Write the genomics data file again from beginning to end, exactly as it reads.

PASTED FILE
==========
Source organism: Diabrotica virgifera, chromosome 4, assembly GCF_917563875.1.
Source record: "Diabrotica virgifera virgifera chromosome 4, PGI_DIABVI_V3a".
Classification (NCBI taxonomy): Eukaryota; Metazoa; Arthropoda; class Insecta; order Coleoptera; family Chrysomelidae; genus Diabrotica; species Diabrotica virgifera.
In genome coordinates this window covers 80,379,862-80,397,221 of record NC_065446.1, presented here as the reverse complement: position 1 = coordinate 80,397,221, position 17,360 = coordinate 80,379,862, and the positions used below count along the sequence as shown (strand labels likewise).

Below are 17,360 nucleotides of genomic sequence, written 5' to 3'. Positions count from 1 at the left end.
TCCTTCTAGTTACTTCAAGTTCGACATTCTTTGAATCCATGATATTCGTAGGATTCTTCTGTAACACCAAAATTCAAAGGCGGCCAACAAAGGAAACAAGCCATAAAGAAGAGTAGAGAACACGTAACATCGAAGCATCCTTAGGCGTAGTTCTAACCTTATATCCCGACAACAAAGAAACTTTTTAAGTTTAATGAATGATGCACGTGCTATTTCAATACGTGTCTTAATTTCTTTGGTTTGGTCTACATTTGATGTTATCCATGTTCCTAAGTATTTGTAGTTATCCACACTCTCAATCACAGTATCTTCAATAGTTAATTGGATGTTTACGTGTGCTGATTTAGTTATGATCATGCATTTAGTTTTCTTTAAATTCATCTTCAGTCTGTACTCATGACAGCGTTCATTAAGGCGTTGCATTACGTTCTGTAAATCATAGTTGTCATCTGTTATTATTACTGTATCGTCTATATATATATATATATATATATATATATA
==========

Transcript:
Source organism: Diabrotica virgifera, chromosome 4, assembly GCF_917563875.1.
Source record: "Diabrotica virgifera virgifera chromosome 4, PGI_DIABVI_V3a".
Classification (NCBI taxonomy): Eukaryota; Metazoa; Arthropoda; class Insecta; order Coleoptera; family Chrysomelidae; genus Diabrotica; species Diabrotica virgifera.
In genome coordinates this window covers 80,379,862-80,397,221 of record NC_065446.1, presented here as the reverse complement: position 1 = coordinate 80,397,221, position 17,360 = coordinate 80,379,862, and the positions used below count along the sequence as shown (strand labels likewise).

Below are 17,360 nucleotides of genomic sequence, written 5' to 3'. Positions count from 1 at the left end.
TCCTTCTAGTTACTTCAAGTTCGACATTCTTTGAATCCATGATATTCGTAGGATTCTTCTGTAACACCAAAATTCAAAGGCGGCCAACAAAGGAAACAAGCCATAAAGAAGAGTAGAGAACACGTAACATCGAAGCATCCTTAGGCGTAGTTCTAACCTTATATCCCGACAACAAAGAAACTTTTTAAGTTTAATGAATGATGCACGTGCTATTTCAATACGTGTCTTAATTTCTTTGGTTTGGTCTACATTTGATGTTATCCATGTTCCTAAGTATTTGTAGTTATCCACACTCTCAATCACAGTATCTTCAATAGTTAATTGGATGTTTACGTGTGCTGATTTAGTTATGATCATGCATTTAGTTTTCTTTAAATTCATCTTCAGTCTGTACTCATGACAGCGTTCATTAAGGCGTTGCATTACGTTCTGTAAATCATAGTTGTCATCTGTTATTATTACTGTATCGTCTATATATATATATATATATATATATATATA